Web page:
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ACRC picks Lagos, Maiduguri among 13 cities for urban reform studies

By Chinedum Uwaegbulam
12 September 2022   |   3:46 am
United Kingdom-based research group, known as African Cities Research Consortium (ACRC), has begun studies in 13 of Africa’s fastest-growing cities within sub-Saharan Africa, including Lagos

Makoko…an informal settlement in Lagos

As stakeholders, researchers meet at UNILAG on the preliminary report

United Kingdom-based research group, known as African Cities Research Consortium (ACRC), has begun studies in 13 of Africa’s fastest-growing cities within sub-Saharan Africa, including Lagos and Maiduguri with the potential and need for urban reform.

Led by the University of Manchester, the consortium includes centres of research excellence, frontline humanitarian responders, effective policy influencers, vibrant local government networks and deeply rooted civil society groups. The UK’s Foreign, Commonwealth and Development Office (FCDO) as part of UK Aid are funding the programme, until 2026.

The ACRC has the ambitious aim to generate insights and evidence that will help improve the living conditions, services and life chances of all city residents, particularly in disadvantaged communities.

Other cities selected for the research project are Accra (Ghana), Addis Ababa (Ethiopia), Bukavu (Democratic Republic of Congo), Dar es Salaam (Tanzania), Freetown (Sierra Leone), Harare (Zimbabwe), Kampala (Uganda), Khartoum (Sudan), Lilongwe (Malawi), Mogadishu (Somalia) and Nairobi (Kenya).

Chief Executive Officer (CEO), ACRC, Diana Mitlin, said: “The long-term prospects for much of Africa will hinge on creating more sustainable, equitable and inclusive cities. The ACRC will enable us to tease out the complexities and highlight potential solutions to improve urban centres across the continent.”

Deputy CEO, ACRC, Sam Hickey, said the consortium is committed to bringing a fresh, more politically-informed and integrated approach to creating inclusive, productive, safe and sustainable cities – cities, that is, which meet the ambitions of Sustainable Development Goal 11.

“These investigations will in turn contribute to a new generation of intervention approaches that effectively address complex interactions between problems and opportunities in specific political contexts, and which are attuned to taking on the additional challenges of the climate emergency.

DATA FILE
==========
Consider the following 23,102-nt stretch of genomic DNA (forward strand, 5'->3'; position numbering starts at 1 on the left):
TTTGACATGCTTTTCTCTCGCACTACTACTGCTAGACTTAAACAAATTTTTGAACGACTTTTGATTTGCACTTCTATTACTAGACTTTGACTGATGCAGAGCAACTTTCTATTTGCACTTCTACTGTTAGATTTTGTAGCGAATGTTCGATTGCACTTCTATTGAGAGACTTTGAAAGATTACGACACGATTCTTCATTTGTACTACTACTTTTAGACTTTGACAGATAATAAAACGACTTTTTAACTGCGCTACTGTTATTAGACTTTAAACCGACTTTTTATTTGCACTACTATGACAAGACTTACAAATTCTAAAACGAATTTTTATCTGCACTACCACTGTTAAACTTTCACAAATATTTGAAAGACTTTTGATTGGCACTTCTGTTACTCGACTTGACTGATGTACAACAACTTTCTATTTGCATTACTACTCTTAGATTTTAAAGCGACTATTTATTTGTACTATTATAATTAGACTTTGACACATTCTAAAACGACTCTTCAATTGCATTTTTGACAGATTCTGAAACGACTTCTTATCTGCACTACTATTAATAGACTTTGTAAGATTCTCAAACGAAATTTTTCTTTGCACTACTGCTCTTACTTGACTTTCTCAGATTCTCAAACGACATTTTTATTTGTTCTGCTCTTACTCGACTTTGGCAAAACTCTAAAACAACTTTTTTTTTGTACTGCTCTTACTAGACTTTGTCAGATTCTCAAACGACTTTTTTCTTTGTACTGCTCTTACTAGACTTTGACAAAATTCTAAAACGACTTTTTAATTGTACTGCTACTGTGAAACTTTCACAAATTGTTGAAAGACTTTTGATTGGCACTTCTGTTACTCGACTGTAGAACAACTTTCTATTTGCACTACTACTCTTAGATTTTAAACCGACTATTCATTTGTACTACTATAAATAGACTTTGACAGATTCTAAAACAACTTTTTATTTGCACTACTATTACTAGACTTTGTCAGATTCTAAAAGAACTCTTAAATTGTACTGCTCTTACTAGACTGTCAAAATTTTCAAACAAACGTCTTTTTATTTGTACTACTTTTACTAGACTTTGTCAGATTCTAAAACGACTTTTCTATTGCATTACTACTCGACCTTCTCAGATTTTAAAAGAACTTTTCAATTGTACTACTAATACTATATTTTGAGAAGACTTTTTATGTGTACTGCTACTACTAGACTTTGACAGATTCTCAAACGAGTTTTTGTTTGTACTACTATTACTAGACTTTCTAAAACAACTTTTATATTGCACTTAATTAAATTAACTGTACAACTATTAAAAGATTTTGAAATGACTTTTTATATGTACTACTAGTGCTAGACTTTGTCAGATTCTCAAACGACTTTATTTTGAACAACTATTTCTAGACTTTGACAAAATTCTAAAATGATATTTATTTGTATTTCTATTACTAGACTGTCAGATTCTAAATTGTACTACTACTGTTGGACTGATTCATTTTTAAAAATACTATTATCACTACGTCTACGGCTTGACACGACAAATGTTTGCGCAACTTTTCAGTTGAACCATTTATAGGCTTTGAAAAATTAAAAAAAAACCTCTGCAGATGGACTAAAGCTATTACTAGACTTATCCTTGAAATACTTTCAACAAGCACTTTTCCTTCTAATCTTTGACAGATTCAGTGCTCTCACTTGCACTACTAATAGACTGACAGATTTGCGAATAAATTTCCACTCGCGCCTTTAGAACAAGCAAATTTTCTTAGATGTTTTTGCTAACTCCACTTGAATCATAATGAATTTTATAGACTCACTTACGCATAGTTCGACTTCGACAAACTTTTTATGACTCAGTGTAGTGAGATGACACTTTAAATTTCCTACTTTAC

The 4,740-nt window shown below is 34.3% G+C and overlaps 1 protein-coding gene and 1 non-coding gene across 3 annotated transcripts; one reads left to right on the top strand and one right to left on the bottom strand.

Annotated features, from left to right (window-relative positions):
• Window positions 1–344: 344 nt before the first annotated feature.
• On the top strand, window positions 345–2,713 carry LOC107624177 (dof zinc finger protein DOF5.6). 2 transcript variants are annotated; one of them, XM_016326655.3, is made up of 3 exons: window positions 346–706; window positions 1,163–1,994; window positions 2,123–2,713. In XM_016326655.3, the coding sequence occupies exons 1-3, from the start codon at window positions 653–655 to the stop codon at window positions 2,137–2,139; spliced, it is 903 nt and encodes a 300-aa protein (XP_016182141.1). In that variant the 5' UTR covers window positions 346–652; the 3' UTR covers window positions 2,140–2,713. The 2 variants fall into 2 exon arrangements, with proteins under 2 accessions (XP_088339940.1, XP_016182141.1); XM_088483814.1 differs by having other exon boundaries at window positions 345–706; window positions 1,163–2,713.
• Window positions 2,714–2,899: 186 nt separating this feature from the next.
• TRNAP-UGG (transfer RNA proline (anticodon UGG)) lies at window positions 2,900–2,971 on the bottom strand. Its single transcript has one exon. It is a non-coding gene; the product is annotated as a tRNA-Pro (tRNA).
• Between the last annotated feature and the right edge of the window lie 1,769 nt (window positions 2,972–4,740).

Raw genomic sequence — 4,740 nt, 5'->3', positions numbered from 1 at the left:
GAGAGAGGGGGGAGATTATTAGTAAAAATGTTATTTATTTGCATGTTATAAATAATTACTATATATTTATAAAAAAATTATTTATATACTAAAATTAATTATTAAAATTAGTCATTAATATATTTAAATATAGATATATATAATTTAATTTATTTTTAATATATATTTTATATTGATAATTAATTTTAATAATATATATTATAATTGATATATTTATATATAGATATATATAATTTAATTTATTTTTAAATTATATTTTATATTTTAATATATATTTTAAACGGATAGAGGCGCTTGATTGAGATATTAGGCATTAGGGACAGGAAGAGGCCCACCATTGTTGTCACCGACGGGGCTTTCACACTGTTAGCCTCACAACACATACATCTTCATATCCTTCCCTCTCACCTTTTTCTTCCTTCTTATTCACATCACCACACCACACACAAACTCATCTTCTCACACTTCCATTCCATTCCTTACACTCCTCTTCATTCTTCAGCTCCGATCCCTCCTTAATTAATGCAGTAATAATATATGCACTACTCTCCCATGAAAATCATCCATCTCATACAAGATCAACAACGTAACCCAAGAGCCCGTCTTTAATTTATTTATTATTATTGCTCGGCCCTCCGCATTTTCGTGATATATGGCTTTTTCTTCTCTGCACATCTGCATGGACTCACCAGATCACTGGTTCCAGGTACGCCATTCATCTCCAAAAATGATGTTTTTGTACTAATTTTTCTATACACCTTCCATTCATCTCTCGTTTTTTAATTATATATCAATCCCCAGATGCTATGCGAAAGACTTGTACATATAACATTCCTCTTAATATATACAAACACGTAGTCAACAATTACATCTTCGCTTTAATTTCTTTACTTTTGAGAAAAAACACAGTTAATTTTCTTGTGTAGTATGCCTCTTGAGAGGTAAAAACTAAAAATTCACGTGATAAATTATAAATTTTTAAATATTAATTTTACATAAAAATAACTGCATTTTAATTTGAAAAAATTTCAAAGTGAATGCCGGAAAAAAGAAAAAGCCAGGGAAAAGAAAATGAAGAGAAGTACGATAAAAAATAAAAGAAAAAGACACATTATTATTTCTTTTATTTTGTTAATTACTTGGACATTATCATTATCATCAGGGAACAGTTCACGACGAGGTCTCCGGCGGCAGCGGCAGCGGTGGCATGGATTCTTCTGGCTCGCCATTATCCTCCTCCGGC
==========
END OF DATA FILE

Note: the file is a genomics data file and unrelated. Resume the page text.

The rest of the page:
“Our aim is to uncover the underlying, interrelated and systemic constraints that are preventing African cities from offering sustainable and inclusive development futures to their residents, and from playing a more productive role in supporting national-level processes of economic development and poverty reduction,” Hickey said while introducing the African Cities research approach.

Executive Director of the Kenya- based Partnership for African Social and Governance Research (PASGR), Tade Akin Aina, who is also the Uptake Director for the Consortium said: “COVID-19 is highlighting structural inequalities within cities across Africa. By taking a holistic approach and bringing together communities with local authorities and donors, I’m confident the ACRC will play a vital role in improving urban areas.”
MEANWHILE, the Lagos ACRC anchored by the University of Lagos Centre for Housing and Sustainable Development (CHSD) held its one-day interim workshop on the research project.

The City Lead, ACRC Lagos, Prof. Taibat Lawanson, said the ACRC is a multi-city project, which presents an opportunity for researchers and practitioners to work together to achieve a shared understanding of the political economy of African cities to identify and address the critical challenges the cities are facing.

According to her, the workshop is an opportunity for the research team to present emerging findings and receive feedback from relevant government officials, the business community, civil society actors, as well as members of local communities.

“Through this interaction, we hope to fine-tune our intersectoral understanding of Lagos, identify gaps in policy and practice, and collaboratively advance pragmatic approaches to bridging these gaps,” she said.

In Lagos, Lawanson explained, the domains of interest are structural transformation, safety and security, neighbourhood and economic district developments and housing, while city systems being interrogated are transportation, healthcare, education, waste management, energy, water and sanitation, as well as food distribution, finance, Information and communications technology, law and order.

Director, UNILAG CHSD, Prof Timothy Nubi, who doubles as a member of the Lagos ACRC Uptake team, said the project would leverage on learnings and experiences gathered in relevant studies and broader urban debates that focus on formal and informal power structures across ACRC domains and system to influence policy and practice that are addressing complex problems in Lagos.

Similarly, Nubi said, it would also build the capacity of stakeholders to enhance uptake and use of evidence by stakeholder groups – primarily policy actors and vulnerable populations such as women and low-income communities.

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